commentary to Silent night
Silent night, 3 Variations (in English) for Speaker and mixed Choir a cappella (1974/1980)
Variations 2 and 3 german version
performance ot the 3 Variations:
(Schott Music C 52107)
the newly appointed Director of Church Music, Günter Jena, inaugurated the
extremely successful concert event with music and poetry for the Advent season
in 1974 which continues to be held up to the present day in Hamburg's largest
church, St. Michael, a church steeped in tradition, he requested Bertold Hummel
to compose three variations on the universally famous Christmas carol "Stille
Nacht" ["Silent Night"] for the choir of St Michael's.
Martin Hummel (Translation: Lindsay Chalmers-Gerbracht)
night, holy night!
Silent night, holy night!
In the course of the première in 1974, Elisabeth Flickenschildt read from the motet "Stille Nacht" ["Silent Night"] and from “Weihnacht im Großstadtbahnhof” [“Christmas in the Big City Railway Station”] by Heinrich Böll, followed by “Die Nacht ist vorgedrungen” [“The Night is Almost Past”] by Jochen Klepper.
The commission for the composition was formulated by Günther Jena as follows:
Dear Mr. Hummel,
The song is enclosed. It must, of course, be pitched higher for the choir. As Ms. Flickenschildt is present, the first stanza could also be set for a speaker heard above the choir – but I do not know if this is suitable, as the story by Böll is to be read immediately before it. The second and third verses should, in my opinion, be interchanged in order to achieve a clearer (dynamic?) intensification. A swelling of the number of singers can also be arranged, there are 90 - 100 singers in the choir.
The whole evening will accompanied by several lighting effects: it begins in an Advent mood in the darkened church, then candles are added and, at the end of the evening, the church is to have festive illumination amid the Christmas jubilation. During the 3rd verse, a spotlight could focus on a golden sun and the risen Christ in the altarpiece and thus, for the first time, make the church noticeably brighter. Unfortunately, I have left the Böll story at home, but you can perhaps imagine roughly what kind of atmosphere he captures in a main station on Christmas Eve: loneliness, abandonment, darkness, bleakness.With the most hearty greetings,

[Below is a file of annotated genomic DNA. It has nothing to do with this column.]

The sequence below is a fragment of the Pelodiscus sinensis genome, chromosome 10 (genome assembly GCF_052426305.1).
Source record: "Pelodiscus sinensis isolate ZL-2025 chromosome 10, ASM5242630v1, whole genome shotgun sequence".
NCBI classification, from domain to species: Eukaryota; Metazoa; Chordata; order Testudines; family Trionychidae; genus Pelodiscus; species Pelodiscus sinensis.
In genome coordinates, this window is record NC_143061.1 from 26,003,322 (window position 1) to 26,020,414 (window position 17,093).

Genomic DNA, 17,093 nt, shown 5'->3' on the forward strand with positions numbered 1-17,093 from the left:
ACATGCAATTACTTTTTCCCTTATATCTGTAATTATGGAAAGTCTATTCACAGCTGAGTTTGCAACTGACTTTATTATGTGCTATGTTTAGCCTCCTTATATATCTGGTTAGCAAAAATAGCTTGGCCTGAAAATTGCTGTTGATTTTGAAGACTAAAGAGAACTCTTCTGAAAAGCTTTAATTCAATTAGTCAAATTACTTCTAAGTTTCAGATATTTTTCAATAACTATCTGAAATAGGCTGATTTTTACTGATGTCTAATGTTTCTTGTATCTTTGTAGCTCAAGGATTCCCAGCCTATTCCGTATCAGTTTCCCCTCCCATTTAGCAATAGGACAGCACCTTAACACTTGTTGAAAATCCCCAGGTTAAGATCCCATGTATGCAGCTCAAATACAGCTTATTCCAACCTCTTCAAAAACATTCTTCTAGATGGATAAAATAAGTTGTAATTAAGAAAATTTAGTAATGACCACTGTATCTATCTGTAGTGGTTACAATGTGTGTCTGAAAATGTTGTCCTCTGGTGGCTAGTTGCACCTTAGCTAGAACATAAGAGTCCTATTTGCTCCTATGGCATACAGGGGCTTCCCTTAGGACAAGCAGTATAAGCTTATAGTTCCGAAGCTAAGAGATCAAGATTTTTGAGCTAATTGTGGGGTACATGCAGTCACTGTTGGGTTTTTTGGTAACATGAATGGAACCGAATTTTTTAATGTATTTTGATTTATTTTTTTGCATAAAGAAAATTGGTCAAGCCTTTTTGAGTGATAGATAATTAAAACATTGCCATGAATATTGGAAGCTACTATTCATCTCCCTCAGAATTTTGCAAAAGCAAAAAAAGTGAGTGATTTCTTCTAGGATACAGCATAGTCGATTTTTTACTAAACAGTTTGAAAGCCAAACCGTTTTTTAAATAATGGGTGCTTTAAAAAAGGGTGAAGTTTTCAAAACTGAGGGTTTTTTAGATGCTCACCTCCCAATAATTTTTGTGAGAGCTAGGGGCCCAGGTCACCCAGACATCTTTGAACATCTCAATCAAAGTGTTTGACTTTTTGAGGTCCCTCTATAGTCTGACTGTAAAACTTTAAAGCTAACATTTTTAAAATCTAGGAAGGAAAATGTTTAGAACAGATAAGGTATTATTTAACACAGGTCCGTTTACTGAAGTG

Musica sacra, September/Oktober 2007This piece, written for the choir of the St. Michaelis Church in Hamburg, integrates a speaker into the first variation. Over a cluster, developed three times anew from the motif of the first song, he (or she) recites the first stanza. In the second and third stanzas, the song melody is heard complete and unchanged, first in the alto and then in parallel motion between the soprano and tenor. But what is offered to the listener in the other voices at this point is, in the finest sense, unheard of! No harmonic icing of any kind, no Christmas kitsch, no musical golden locks. Only a completely logical development of motifs, from the pp of the second stanza through ever-greater subdivision of the voices to a ff in the third stanza. And, precisely because this logic is so captivating, the harmonic language, which results from the leading of the individual voices, is so astonishing new and yet as if it could not possibly be otherwise… The third stanza ends with the clusters from the first, while the “musical postscript from afar” presents an entire “stanza” carried by solmisation syllables alone, leading the listener “back home again” to C major. The only snag: even if the title page tells us something else, the choir is in fact divisi in all voices, with the soprano and tenor, at important points, even sub-divided into three parts; it calls for basses who still have resonance on a low g, it needs sopranos who can remain long and effortlessly on a high g in pp, it requires a genuinely great choir.
Fränkisches Volksblatt, 29th December, 1980
Hummel’s four to eight-part choral setting of Gruber’s world-famous melody “Silent Night” (written for Günther Jena’s Michaelis Choir in Hamburg) works with patterns which allow broad underlying layers of sound (with clusters and glissandos) to emerge into vacillation and undulation. From every direction, angel-like voices are heard as sub- and superstructures, while restrained, dissonant conflicts raise the coherent texture above any temptation towards cloyingness.
See also: Christmas Music by Bertold Hummel